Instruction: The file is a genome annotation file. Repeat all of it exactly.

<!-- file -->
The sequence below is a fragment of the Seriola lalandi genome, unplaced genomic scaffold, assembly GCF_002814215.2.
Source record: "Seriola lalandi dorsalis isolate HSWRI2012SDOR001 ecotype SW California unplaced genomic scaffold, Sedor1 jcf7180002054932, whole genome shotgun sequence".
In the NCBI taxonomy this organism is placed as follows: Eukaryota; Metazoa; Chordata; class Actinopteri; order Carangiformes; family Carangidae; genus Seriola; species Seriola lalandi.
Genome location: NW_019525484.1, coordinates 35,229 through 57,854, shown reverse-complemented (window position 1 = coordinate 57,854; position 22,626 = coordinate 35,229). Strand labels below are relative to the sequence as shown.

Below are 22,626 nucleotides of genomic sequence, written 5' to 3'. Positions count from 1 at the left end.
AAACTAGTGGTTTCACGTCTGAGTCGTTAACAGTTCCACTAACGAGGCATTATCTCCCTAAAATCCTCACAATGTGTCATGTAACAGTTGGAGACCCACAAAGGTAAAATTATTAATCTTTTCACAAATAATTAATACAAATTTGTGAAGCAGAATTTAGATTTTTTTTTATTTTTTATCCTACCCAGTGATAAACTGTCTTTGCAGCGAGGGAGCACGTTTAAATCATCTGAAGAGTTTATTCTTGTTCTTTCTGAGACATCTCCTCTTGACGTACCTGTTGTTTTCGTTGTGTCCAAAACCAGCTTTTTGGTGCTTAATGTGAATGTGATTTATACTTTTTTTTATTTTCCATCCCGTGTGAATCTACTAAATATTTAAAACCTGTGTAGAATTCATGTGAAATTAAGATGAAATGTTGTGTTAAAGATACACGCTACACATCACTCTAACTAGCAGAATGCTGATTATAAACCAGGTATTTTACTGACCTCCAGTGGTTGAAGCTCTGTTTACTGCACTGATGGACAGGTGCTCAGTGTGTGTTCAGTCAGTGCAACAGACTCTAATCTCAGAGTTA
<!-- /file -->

The sequence below is a fragment of the Seriola lalandi genome, unplaced genomic scaffold, assembly GCF_002814215.2.
Source record: "Seriola lalandi dorsalis isolate HSWRI2012SDOR001 ecotype SW California unplaced genomic scaffold, Sedor1 jcf7180002054932, whole genome shotgun sequence".
In the NCBI taxonomy this organism is placed as follows: Eukaryota; Metazoa; Chordata; class Actinopteri; order Carangiformes; family Carangidae; genus Seriola; species Seriola lalandi.
Genome location: NW_019525484.1, coordinates 35,229 through 57,854, shown reverse-complemented (window position 1 = coordinate 57,854; position 22,626 = coordinate 35,229). Strand labels below are relative to the sequence as shown.

Below are 22,626 nucleotides of genomic sequence, written 5' to 3'. Positions count from 1 at the left end.
AAACTAGTGGTTTCACGTCTGAGTCGTTAACAGTTCCACTAACGAGGCATTATCTCCCTAAAATCCTCACAATGTGTCATGTAACAGTTGGAGACCCACAAAGGTAAAATTATTAATCTTTTCACAAATAATTAATACAAATTTGTGAAGCAGAATTTAGATTTTTTTTTATTTTTTATCCTACCCAGTGATAAACTGTCTTTGCAGCGAGGGAGCACGTTTAAATCATCTGAAGAGTTTATTCTTGTTCTTTCTGAGACATCTCCTCTTGACGTACCTGTTGTTTTCGTTGTGTCCAAAACCAGCTTTTTGGTGCTTAATGTGAATGTGATTTATACTTTTTTTTATTTTCCATCCCGTGTGAATCTACTAAATATTTAAAACCTGTGTAGAATTCATGTGAAATTAAGATGAAATGTTGTGTTAAAGATACACGCTACACATCACTCTAACTAGCAGAATGCTGATTATAAACCAGGTATTTTACTGACCTCCAGTGGTTGAAGCTCTGTTTACTGCACTGATGGACAGGTGCTCAGTGTGTGTTCAGTCAGTGCAACAGACTCTAATCTCAGAGTTA